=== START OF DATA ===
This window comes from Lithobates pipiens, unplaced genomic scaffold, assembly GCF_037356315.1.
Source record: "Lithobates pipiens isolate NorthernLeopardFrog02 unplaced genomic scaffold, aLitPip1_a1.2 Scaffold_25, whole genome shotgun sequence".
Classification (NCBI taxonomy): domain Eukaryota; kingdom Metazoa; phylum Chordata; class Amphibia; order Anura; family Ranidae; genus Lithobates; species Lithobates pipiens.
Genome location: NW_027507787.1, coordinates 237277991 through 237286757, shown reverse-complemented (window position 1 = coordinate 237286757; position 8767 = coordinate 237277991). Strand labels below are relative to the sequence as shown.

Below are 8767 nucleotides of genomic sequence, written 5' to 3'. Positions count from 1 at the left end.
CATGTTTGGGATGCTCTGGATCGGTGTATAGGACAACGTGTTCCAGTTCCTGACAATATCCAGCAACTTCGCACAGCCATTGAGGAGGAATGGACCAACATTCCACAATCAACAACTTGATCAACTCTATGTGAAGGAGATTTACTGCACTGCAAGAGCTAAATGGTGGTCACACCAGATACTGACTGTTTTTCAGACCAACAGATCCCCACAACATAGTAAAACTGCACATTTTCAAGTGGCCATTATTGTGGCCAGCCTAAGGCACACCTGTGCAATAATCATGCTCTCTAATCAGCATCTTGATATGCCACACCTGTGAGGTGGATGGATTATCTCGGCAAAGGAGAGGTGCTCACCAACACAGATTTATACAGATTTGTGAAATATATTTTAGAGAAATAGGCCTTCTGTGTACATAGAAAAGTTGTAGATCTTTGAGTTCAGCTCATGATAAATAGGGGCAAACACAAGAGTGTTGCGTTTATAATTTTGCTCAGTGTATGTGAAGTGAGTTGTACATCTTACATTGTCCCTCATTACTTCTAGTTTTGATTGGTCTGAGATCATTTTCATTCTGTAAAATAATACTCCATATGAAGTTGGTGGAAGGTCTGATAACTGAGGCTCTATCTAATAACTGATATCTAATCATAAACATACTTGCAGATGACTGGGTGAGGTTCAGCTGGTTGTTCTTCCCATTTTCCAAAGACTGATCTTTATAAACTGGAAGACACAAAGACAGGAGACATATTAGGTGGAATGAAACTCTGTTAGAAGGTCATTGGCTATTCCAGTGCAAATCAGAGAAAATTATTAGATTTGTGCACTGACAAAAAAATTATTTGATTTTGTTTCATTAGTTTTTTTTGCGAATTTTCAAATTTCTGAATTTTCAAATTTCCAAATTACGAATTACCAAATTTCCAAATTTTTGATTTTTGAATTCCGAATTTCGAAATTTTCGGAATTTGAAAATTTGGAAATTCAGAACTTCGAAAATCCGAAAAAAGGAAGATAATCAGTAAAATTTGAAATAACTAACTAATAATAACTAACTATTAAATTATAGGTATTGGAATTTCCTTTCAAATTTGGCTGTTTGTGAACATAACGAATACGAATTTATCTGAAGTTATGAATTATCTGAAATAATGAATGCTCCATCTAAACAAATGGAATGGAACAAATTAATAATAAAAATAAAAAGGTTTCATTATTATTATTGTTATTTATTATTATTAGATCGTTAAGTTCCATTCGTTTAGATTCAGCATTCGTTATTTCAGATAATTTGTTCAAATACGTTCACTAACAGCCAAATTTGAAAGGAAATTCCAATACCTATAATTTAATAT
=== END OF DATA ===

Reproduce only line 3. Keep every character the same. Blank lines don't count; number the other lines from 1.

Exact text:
Classification (NCBI taxonomy): domain Eukaryota; kingdom Metazoa; phylum Chordata; class Amphibia; order Anura; family Ranidae; genus Lithobates; species Lithobates pipiens.